10 posts categorized "American Cinema"

December 02, 2012

DAYS OF WINE AND ROSES — CLASSIC FILM PICK

COLE SMITHEY

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Days of Wine and RosesThe first film to tackle alcoholism in a serious manner, “Days of Wine and Roses” is a tragic social drama of timeless effect. It remains one of the most heartrending cinematic interpretations of addiction ever produced. No matter how many times you watch it, it’s never an easy experience.

Adapted by JP Miller from his 1958 “Playhouse 90” teleplay, the story follows the rise and fall of a young San Francisco couple exceptionally played by Jack Lemmon and Lee Remick. Two finer screen performances you will likely never see.

Joe works as a glib public relations executive at the same firm where Kirsten is employed as the secretary of the head of the company. For Joe, social drinking is part of the job.

The Lifelong Quest For Sobriety…The Ultimate Hero's Journey—Part 28 |  Council on Recovery

“Hit me again” is his catchphrase to bartenders and waiters. Although they get off on the wrong foot when Joe mistakes Kirsten for a party girl he invites to on a harbor cruise for one of his rapacious clients, Joe corrects for his blunder the next day.

Alicia Malone Intro -- Days Of Wine And Roses (1962) - Turner Classic Movies

An enchanted dinner date allows Joe to induct teetotaler Kirsten into the joys of drinking with a brandy alexander that appeals to her love of chocolate. A post-dinner visit to Fisherman’s Warf sets the tone for the relationship. Kirsten quotes poetry. “They are not long, the days of wine and roses.”

Days-of-wine-and-roses

Kirsten’s preference to ignore the dirty water at their feet in favor of looking out to the moonlit bay is inversely mirrored in Joe’s constant attention to the bottle he swigs from. Not even Kirsten’s radiant beauty can distract Joe from his obsession with alcohol.

Joe momentarily exhibits a streak of ethical conduct — however tentatively — when he hints to his boss that he doesn’t want to function as a pimp anymore. Joe and Kirsten get married and have a baby girl. But Kirsten’s decision to follow Joe’s alcoholic lead results in her accidentally setting fire to their plush apartment. The catastrophic event snaps Joe into recognizing their drinking problem. He moves the family to Kirsten’s father’s home for a do-it-yourself rehab program, helping with the old man’s home nursery business.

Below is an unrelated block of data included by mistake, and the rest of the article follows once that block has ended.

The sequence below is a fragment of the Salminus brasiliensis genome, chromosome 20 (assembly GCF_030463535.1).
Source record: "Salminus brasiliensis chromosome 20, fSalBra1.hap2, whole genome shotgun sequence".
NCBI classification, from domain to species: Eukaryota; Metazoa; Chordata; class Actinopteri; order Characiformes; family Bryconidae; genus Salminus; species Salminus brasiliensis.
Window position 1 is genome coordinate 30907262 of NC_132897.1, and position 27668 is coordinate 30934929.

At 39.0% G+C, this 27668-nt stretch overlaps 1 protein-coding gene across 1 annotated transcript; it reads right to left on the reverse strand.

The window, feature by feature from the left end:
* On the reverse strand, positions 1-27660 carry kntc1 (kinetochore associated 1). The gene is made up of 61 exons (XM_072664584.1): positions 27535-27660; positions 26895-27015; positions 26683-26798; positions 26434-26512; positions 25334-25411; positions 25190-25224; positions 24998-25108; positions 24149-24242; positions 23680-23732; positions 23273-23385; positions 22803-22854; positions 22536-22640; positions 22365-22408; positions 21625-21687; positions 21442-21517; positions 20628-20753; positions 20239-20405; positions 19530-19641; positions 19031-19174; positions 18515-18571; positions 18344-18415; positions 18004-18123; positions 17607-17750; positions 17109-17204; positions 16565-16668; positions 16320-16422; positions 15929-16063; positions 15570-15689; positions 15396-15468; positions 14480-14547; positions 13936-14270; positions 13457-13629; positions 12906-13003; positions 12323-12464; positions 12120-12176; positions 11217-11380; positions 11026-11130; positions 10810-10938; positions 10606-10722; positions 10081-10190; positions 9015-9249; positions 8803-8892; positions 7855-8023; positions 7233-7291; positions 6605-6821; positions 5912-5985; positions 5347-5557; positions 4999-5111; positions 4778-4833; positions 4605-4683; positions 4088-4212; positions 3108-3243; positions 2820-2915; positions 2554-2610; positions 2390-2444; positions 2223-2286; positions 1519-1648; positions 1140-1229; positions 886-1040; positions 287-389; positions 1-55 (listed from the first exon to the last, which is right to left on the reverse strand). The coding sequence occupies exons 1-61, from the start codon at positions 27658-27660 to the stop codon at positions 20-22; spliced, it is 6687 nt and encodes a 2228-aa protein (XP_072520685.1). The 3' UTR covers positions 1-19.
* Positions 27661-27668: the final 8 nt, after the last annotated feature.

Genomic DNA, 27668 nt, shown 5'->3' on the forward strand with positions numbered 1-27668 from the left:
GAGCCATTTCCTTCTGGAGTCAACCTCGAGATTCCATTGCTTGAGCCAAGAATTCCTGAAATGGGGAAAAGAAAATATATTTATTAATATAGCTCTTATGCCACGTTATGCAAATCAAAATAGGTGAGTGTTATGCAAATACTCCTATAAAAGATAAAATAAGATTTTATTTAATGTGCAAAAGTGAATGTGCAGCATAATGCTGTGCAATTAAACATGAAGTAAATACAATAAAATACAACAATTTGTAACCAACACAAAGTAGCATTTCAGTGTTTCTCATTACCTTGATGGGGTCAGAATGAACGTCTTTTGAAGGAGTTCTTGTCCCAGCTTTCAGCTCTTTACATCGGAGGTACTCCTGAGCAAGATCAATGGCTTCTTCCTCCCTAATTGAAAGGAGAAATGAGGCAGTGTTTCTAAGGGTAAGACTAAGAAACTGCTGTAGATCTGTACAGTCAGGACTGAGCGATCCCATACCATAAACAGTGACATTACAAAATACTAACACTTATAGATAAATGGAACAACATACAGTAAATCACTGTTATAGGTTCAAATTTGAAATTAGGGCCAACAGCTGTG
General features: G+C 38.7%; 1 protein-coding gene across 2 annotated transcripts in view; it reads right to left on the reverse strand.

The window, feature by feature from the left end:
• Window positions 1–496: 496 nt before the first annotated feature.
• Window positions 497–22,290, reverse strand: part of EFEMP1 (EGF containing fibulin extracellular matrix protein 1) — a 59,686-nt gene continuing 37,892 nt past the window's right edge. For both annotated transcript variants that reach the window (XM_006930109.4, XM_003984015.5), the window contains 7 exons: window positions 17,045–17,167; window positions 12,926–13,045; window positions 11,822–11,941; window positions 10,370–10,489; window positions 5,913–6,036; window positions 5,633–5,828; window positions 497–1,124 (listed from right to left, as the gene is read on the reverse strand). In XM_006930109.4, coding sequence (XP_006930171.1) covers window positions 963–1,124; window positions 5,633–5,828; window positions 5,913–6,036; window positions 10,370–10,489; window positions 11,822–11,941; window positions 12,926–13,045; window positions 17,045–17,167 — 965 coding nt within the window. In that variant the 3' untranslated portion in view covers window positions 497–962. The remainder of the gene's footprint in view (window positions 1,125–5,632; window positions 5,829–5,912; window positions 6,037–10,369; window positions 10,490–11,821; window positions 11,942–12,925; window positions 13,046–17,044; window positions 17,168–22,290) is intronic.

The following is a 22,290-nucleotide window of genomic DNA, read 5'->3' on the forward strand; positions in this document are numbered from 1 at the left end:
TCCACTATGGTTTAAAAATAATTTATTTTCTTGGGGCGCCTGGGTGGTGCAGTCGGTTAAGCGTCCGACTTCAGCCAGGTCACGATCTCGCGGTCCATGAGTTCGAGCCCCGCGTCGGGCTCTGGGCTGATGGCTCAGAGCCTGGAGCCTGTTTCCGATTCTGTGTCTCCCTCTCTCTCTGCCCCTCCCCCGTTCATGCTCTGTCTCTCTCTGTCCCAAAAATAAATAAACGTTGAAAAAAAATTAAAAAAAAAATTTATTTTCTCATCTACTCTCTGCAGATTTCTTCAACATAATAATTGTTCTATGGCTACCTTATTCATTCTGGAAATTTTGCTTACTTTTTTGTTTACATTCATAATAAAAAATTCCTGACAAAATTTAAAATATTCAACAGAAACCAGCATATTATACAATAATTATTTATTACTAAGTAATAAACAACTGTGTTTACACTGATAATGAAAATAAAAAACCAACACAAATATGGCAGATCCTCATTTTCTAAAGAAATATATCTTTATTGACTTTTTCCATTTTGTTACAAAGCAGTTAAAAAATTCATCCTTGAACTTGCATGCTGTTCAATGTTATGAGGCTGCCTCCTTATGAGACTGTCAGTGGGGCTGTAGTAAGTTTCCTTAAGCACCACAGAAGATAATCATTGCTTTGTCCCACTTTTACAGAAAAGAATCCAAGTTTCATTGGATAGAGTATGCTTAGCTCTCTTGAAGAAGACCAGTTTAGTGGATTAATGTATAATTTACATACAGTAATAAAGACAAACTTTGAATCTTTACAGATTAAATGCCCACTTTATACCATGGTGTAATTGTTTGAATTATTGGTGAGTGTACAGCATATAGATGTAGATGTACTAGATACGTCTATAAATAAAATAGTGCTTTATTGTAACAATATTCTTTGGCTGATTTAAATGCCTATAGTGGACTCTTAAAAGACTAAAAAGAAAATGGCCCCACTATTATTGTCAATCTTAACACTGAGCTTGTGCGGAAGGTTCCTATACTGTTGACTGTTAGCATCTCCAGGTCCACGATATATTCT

Index of /wp-content/uploads/2009/08

Two months of hard work and sobriety comforts Joe into believing that a little bender won’t hurt. He pays for his transgression with two months in a hospital sanitarium. When Joe reaches out for assistance, Jack Klugman’s Alcoholics Anonymous sponsor Jim Hungerford arrives to guide Joe on the road to recovery.

Daysofwineandroses

Although director Blake Edwards is heavy-handed in his use of multiple variations of Henri Mancini’s theme song to underscore the drama, the movie goes to depths of humiliation, betrayal, and pain that might otherwise break the audience without the shallow musical commentary. The love that Joe and Kirsten share acts as a cruel tool for the reversals they continue to suffer. The film’s potent tableau encompasses the daily struggle of all addicts, whether recovering or still caught in the grip of addiction.

DaysofWine

Not Rated. 117 mins. 

5 Stars

Cozy Cole

Cole Smithey on Patreon

October 03, 2010

CAMERAMAN: THE LIFE & WORK OF JACK CARDIFF - NYFF 2010